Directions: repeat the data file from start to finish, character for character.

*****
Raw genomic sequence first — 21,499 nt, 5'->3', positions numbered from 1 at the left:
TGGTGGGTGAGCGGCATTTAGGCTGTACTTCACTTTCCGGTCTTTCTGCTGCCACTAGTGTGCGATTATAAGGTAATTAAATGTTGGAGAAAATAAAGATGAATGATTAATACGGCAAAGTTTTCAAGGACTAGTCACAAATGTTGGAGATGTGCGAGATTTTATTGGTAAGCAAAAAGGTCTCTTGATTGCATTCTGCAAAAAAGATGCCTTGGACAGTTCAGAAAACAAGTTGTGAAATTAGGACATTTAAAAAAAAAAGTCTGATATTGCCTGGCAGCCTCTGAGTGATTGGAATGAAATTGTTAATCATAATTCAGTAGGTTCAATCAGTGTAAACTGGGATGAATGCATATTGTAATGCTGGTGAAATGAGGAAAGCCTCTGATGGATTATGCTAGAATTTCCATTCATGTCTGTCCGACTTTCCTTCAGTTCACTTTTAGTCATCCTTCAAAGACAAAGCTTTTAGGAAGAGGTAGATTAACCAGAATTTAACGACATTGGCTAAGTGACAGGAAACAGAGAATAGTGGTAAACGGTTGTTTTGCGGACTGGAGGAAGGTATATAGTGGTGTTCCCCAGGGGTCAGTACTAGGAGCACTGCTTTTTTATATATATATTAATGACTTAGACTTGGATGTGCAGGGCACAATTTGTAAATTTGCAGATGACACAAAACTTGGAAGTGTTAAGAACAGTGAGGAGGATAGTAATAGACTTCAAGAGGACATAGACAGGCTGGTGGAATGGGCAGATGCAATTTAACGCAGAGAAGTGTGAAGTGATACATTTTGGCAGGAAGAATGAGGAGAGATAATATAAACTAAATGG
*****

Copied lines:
Raw genomic sequence first — 21,499 nt, 5'->3', positions numbered from 1 at the left:
TGGTGGGTGAGCGGCATTTAGGCTGTACTTCACTTTCCGGTCTTTCTGCTGCCACTAGTGTGCGATTATAAGGTAATTAAATGTTGGAGAAAATAAAGATGAATGATTAATACGGCAAAGTTTTCAAGGACTAGTCACAAATGTTGGAGATGTGCGAGATTTTATTGGTAAGCAAAAAGGTCTCTTGATTGCATTCTGCAAAAAAGATGCCTTGGACAGTTCAGAAAACAAGTTGTGAAATTAGGACATTTAAAAAAAAAAGTCTGATATTGCCTGGCAGCCTCTGAGTGATTGGAATGAAATTGTTAATCATAATTCAGTAGGTTCAATCAGTGTAAACTGGGATGAATGCATATTGTAATGCTGGTGAAATGAGGAAAGCCTCTGATGGATTATGCTAGAATTTCCATTCATGTCTGTCCGACTTTCCTTCAGTTCACTTTTAGTCATCCTTCAAAGACAAAGCTTTTAGGAAGAGGTAGATTAACCAGAATTTAACGACATTGGCTAAGTGACAGGAAACAGAGAATAGTGGTAAACGGTTGTTTTGCGGACTGGAGGAAGGTATATAGTGGTGTTCCCCAGGGGTCAGTACTAGGAGCACTGCTTTTTTATATATATATTAATGACTTAGACTTGGATGTGCAGGGCACAATTTGTAAATTTGCAGATGACACAAAACTTGGAAGTGTTAAGAACAGTGAGGAGGATAGTAATAGACTTCAAGAGGACATAGACAGGCTGGTGGAATGGGCAGATGCAATTTAACGCAGAGAAGTGTGAAGTGATACATTTTGGCAGGAAGAATGAGGAGAGATAATATAAACTAAATGG